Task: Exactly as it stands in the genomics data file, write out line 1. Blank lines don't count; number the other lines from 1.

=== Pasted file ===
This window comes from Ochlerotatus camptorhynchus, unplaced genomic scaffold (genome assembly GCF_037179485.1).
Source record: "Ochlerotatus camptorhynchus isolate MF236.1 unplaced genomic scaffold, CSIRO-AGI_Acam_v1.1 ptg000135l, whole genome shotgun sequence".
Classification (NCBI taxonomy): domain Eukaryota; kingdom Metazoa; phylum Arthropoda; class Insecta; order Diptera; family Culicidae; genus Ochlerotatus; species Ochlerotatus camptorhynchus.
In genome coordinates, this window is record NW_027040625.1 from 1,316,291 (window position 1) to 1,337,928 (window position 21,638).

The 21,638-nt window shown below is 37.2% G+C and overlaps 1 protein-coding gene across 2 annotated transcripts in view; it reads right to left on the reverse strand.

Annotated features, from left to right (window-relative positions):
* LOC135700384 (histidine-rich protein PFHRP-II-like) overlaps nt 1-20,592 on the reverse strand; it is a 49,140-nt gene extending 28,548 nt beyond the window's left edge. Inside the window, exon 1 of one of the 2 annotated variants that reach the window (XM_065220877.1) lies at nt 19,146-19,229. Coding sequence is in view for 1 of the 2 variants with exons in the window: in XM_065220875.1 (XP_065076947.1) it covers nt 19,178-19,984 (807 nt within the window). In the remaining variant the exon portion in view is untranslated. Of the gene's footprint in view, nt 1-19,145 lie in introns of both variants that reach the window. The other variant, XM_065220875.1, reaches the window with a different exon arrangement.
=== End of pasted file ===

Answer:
This window comes from Ochlerotatus camptorhynchus, unplaced genomic scaffold (genome assembly GCF_037179485.1).